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Tiger Action Plans

Bangladesh Tiger Action Plan Bangladesh The Sundarbans in Bangladesh has one of the densest populations of tigers in Asia. They number 300 to 500 in the coastal region. Bangladesh's Tiger Action Plan focuses on keeping that population secure through five different avenues. In order to keep tigers safe and increase their numbers they need protection from wildlife officials, the government of Bangladesh, and local communities. Read More
Bhutan Tiger Recovery Plan Bhutan– This tiger recovery plan adopted, in 2005, lays out what Bhutan is doing to start its tiger population on the road to recovery. By 2015 Bhutan hopes to have better data on its tigers and a larger tiger population. It will capitalize on protected forests, which cover 35 percent of the country, and connect its tiger ranges. In order to reach its projected goals, Bhutan has chosen to concentrate on conservation of tigers and their prey, habitat conservation, human-wildlife conflict management and education. Read More
Cambodia Tiger Recovery Plan Cambodia This tiger recovery plan, published in 2002, highlights the dire status of tigers in Cambodia. The report by the Wildlife Conservation Society (WCS) identifies steps that need to be taken for Cambodia to support a healthy tiger population. They include a need for more trained staff in conservation practices, more reliable data on tigers, and more Khmer language publications on tiger conservation. Surveys showed that a majority of tiger populations were so small in Cambodia that they would not be able to rebound. The situation in Cambodia warranted immediate action that needed to be implemented even before a tiger recovery plan could be completed. Read More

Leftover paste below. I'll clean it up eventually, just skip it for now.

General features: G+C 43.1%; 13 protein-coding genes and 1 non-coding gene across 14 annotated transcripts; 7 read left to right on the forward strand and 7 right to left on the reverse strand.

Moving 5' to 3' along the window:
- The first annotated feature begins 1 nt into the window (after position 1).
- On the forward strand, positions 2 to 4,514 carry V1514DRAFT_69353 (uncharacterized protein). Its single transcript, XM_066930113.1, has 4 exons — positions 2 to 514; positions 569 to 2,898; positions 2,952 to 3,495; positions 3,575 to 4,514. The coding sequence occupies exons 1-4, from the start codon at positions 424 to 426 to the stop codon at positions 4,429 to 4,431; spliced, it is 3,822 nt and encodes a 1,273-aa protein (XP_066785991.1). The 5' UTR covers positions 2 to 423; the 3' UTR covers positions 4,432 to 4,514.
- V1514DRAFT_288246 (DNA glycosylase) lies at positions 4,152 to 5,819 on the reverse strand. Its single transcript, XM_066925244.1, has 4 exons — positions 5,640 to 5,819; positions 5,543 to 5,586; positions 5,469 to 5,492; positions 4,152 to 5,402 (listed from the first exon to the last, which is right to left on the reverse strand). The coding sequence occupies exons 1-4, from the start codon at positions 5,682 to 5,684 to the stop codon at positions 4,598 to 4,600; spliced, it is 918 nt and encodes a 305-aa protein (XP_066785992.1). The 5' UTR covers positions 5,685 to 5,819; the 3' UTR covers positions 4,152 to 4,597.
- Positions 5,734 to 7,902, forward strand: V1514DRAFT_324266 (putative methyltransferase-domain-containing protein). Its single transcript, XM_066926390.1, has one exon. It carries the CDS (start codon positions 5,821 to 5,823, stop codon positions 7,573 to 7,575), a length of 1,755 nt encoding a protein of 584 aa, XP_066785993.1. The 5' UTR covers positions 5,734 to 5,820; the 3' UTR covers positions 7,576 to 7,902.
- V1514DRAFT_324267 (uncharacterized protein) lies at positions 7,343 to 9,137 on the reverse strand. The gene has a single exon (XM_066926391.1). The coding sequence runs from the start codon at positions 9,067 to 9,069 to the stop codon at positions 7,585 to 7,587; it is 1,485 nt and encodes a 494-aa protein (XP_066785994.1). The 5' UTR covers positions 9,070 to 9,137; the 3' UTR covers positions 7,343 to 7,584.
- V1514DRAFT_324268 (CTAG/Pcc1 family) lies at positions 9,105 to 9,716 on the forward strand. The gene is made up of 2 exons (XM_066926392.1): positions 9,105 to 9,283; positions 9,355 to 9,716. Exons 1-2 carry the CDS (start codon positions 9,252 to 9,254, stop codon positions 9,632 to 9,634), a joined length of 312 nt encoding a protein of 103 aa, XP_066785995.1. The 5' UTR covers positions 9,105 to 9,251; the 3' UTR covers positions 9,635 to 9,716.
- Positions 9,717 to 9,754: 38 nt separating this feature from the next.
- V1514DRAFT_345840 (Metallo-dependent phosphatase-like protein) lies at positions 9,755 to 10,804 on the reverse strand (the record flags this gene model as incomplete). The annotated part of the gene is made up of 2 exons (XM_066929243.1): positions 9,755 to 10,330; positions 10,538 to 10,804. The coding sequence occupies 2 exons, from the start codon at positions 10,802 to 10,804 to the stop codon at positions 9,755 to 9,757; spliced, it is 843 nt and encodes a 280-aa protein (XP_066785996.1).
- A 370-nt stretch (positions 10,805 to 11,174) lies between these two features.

China Tiger Action Plan China China is home to the South China tiger, which is the subspecies most at risk of extinction next — if it has not gone extinct already. In 1992 20 to 30 tigers was all that remained in the wild. Actions were effectively taken to halt the degradation of their habitat and to severely prohibit any illegal hunting. The South China tiger was already critically endangered when those actions were taken and they alone will not be enough to save the species. In addition to already existing strict laws against hunting tigers (penalties for which include a jail sentence) and a ban on the use of any tiger products/parts several more important steps need to be taken quickly. This includes coordinating with other tiger-range countries, collecting more data on tigers, researching tiger behavior and ecology, educating the public about the plight of tigers, and allocating more money and manpower to the protection of tigers. Read More
India Tiger Recovery Plan India The Indian government, prompted by the disappearance of tigers from a former tiger habitat in Sariska, in 2005 outlined the steps it needs to take and problems it needs to resolve to prevent the disappearance of tigers from more areas. The protection system for tigers is a major concern because it does not function effectively, and tiger-human conflict is a problem, and the already designated protected areas for tigers are not sufficient. Tigers need to be protected throughout the country, even in undesignated areas. The illegal trade of tiger parts must stop. The relocation of people living in tiger areas is not always feasible, so it will be necessary for the government to explore options that will encourage a safe cohabitation of people and tigers. Finally, conservation efforts must also double as economic opportunities, without compromising tigers even further. Read More
Indonesia Tiger Recovery Plan Indonesia This plan outlines the actions Indonesia will take to save its last remaining Sumatran tiger populations. The plan focuses on tigers in nine landscapes and hopes to double their numbers by 2022. The effort will require specialized wildlife law enforcement officers to protect tigers against poaching, and effectively track them using the latest technology. A focus will also be made to reduce tiger-human conflicts and predation of livestock by tigers. Tiger habitats located outside of protected areas will need legal protection. Domestic and international funding will be needed to fully implement the recovery plan. Read More